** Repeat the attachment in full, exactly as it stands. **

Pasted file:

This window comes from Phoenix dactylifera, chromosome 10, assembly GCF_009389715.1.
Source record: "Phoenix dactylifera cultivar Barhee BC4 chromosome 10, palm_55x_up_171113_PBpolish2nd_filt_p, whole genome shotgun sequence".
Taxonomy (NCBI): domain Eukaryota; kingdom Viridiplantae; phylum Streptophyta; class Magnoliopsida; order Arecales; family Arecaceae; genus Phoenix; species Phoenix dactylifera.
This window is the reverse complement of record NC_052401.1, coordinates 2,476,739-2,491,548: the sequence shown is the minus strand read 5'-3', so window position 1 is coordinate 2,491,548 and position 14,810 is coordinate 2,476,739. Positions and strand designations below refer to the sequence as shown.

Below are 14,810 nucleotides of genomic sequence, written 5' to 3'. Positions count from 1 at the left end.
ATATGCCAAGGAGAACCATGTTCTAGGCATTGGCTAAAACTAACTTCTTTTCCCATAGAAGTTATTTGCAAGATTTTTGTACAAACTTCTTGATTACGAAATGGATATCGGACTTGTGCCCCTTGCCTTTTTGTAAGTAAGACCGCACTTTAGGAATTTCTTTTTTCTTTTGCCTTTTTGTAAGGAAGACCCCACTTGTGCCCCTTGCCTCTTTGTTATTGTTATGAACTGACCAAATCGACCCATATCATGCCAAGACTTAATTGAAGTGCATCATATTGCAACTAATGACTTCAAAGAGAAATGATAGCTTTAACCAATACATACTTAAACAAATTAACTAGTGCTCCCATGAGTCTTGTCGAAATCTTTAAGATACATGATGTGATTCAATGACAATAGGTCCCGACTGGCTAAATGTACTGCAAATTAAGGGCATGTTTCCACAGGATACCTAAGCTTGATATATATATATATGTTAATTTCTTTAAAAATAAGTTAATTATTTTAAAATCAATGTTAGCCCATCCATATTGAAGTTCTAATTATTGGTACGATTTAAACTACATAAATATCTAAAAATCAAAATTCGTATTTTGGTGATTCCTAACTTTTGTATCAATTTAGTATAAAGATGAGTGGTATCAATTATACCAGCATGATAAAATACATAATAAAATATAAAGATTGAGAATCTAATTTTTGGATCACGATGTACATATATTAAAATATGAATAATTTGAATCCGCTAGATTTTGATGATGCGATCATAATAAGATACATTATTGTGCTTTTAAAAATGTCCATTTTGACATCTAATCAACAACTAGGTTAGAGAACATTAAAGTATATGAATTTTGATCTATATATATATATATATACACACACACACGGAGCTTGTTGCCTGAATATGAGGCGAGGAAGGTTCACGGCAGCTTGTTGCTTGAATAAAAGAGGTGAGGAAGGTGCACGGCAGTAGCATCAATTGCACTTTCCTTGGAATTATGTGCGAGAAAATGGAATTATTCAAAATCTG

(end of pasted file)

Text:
This window comes from Phoenix dactylifera, chromosome 10, assembly GCF_009389715.1.
Source record: "Phoenix dactylifera cultivar Barhee BC4 chromosome 10, palm_55x_up_171113_PBpolish2nd_filt_p, whole genome shotgun sequence".
Taxonomy (NCBI): domain Eukaryota; kingdom Viridiplantae; phylum Streptophyta; class Magnoliopsida; order Arecales; family Arecaceae; genus Phoenix; species Phoenix dactylifera.
This window is the reverse complement of record NC_052401.1, coordinates 2,476,739-2,491,548: the sequence shown is the minus strand read 5'-3', so window position 1 is coordinate 2,491,548 and position 14,810 is coordinate 2,476,739. Positions and strand designations below refer to the sequence as shown.

Below are 14,810 nucleotides of genomic sequence, written 5' to 3'. Positions count from 1 at the left end.
ATATGCCAAGGAGAACCATGTTCTAGGCATTGGCTAAAACTAACTTCTTTTCCCATAGAAGTTATTTGCAAGATTTTTGTACAAACTTCTTGATTACGAAATGGATATCGGACTTGTGCCCCTTGCCTTTTTGTAAGTAAGACCGCACTTTAGGAATTTCTTTTTTCTTTTGCCTTTTTGTAAGGAAGACCCCACTTGTGCCCCTTGCCTCTTTGTTATTGTTATGAACTGACCAAATCGACCCATATCATGCCAAGACTTAATTGAAGTGCATCATATTGCAACTAATGACTTCAAAGAGAAATGATAGCTTTAACCAATACATACTTAAACAAATTAACTAGTGCTCCCATGAGTCTTGTCGAAATCTTTAAGATACATGATGTGATTCAATGACAATAGGTCCCGACTGGCTAAATGTACTGCAAATTAAGGGCATGTTTCCACAGGATACCTAAGCTTGATATATATATATATGTTAATTTCTTTAAAAATAAGTTAATTATTTTAAAATCAATGTTAGCCCATCCATATTGAAGTTCTAATTATTGGTACGATTTAAACTACATAAATATCTAAAAATCAAAATTCGTATTTTGGTGATTCCTAACTTTTGTATCAATTTAGTATAAAGATGAGTGGTATCAATTATACCAGCATGATAAAATACATAATAAAATATAAAGATTGAGAATCTAATTTTTGGATCACGATGTACATATATTAAAATATGAATAATTTGAATCCGCTAGATTTTGATGATGCGATCATAATAAGATACATTATTGTGCTTTTAAAAATGTCCATTTTGACATCTAATCAACAACTAGGTTAGAGAACATTAAAGTATATGAATTTTGATCTATATATATATATATATACACACACACACGGAGCTTGTTGCCTGAATATGAGGCGAGGAAGGTTCACGGCAGCTTGTTGCTTGAATAAAAGAGGTGAGGAAGGTGCACGGCAGTAGCATCAATTGCACTTTCCTTGGAATTATGTGCGAGAAAATGGAATTATTCAAAATCTG